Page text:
If you want a sneak peak, check out the philanthropy grant map here.


2 thoughts on “Toxic Philanthropy Part 1: Surveillance

  1. Laura H. C hapman says:

    I listened to most of the MSNBC “Revolution” interview with the CEO of Salesforce. The program was filmed in the San Francisco sky scraper housing Salesforce, with so much smog/fog/smoke that the intended spectacle was lost. The CEO, Marc Benioff was full of it—the “it” being ethical and equity posturing about his company and belief in capitalism. He was especially proud of a corporate tax he successful pushed for San Francisco. Funds will be used to address the acute homelessness there (not the underlying problem).
    He claims not to be interested in political office but was flattered by the suggestion that his progressive values and faith in capitalism, entrepreneurship, minimal regulation and all of that might win the day.
    I was really put off by his clear desire to be perceived as ethical, as if equity in workplace hiring and reimbursement and opening his skyscraper’s top floor to community groups for fundraising was proof positive of wanting to do good while doing well. He spoke of his other “headquarter” buildings, one of these in Indianapolis. He implied he located there only after getting Pence to make some concessions for his “equity” in hiring (perhaps also some tax breaks?)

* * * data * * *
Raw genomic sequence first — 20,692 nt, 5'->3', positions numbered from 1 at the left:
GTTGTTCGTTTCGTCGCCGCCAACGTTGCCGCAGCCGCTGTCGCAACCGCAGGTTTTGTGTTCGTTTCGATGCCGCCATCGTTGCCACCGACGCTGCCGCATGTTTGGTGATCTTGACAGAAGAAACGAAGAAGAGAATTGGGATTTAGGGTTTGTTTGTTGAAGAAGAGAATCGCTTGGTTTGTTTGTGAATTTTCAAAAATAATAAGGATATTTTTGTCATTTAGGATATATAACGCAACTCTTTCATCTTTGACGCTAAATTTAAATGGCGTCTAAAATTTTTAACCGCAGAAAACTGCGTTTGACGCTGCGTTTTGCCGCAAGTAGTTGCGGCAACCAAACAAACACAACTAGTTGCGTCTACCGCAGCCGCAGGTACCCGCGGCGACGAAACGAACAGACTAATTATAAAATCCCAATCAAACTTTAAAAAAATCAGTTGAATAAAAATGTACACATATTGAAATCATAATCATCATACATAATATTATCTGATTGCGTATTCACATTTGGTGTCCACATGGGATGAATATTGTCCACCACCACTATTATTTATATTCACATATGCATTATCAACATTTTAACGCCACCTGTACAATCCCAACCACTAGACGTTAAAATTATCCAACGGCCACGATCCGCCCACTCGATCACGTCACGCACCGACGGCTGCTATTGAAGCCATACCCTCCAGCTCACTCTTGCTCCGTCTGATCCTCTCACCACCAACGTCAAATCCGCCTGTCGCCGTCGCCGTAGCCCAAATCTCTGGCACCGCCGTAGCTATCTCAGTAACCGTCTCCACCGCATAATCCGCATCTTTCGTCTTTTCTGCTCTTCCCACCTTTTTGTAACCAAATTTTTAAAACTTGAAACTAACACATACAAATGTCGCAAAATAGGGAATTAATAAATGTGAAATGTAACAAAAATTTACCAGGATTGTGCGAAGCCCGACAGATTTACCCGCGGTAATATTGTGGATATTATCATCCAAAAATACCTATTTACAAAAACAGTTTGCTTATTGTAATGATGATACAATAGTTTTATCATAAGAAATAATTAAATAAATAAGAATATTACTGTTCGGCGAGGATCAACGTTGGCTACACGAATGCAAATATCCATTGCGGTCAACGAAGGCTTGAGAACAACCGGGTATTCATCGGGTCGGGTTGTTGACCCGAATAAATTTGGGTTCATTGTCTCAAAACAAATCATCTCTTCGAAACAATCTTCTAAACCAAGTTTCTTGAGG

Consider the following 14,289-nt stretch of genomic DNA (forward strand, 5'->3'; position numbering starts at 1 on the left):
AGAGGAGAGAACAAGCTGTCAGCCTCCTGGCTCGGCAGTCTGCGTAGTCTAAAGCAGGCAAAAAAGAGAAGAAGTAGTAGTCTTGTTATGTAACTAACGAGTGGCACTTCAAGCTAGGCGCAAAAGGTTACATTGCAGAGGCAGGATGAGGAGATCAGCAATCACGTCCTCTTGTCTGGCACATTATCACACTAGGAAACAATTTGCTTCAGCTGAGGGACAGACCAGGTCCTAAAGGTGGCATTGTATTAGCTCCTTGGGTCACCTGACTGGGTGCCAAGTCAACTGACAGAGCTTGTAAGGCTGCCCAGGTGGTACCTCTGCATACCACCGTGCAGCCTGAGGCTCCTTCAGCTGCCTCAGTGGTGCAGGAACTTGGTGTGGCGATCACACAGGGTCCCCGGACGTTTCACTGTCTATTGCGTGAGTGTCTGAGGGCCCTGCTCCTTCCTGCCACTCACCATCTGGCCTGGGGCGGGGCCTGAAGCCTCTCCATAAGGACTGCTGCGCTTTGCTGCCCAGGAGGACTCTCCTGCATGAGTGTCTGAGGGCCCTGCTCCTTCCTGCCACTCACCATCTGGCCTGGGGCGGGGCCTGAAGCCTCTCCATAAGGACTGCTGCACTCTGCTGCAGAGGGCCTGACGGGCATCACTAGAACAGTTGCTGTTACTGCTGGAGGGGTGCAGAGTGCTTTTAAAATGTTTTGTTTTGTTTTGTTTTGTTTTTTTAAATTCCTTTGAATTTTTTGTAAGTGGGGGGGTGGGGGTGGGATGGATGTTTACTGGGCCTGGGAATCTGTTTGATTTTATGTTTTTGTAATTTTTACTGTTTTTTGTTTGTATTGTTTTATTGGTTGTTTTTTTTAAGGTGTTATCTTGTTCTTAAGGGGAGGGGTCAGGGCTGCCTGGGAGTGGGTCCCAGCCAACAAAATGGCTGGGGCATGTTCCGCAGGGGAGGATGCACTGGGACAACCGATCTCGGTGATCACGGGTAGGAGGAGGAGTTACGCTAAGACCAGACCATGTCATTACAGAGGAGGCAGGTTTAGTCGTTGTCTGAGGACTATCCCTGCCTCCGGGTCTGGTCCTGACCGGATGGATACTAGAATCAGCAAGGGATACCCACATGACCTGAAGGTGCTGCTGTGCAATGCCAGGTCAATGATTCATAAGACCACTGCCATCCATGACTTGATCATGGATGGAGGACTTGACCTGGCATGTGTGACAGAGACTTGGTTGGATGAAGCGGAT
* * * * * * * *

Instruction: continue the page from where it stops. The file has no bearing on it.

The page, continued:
In any case, I was underwhelmed—no disturbed–by his eagerness to wrap himself in a blanket of concern for the homeless and equity issues and in about the same way as billionaires whose foundations are undermining public education and the idea of common good, all the while claiming they are addressing civil rights issues.

    As it turns out Salesforce is knee deep into impact investing and for-profit higher education keyed to job preparation. I think you are much better informed about versions of Salesforce ventures than I am, but I certainly credit your work and especially with Lil Sis to display the interlocking for-profit ventures so eager to make money and bypass any governance of these activities by the public.

    The labyrinths of interlocking relationships pushing and shoving our personal, social, and civic activities into corporate-determined “projects for profits” will require a host of informed coordinated actions to prevent this relentless march toward a corporate state.
    see also

    • wrenchinthegears
      wrenchinthegears says:

      Thanks for the link to that CNBC clip Laura. The part around timestamp 8 minutes when he says Business should take over the role of government is pretty chilling, and also for the prior information on the Robinhood Foundation Metric System. The fact that thy are teamed up with Salesforce and now Lumina should really scare people. They are priming the pump on the human capital pipeline.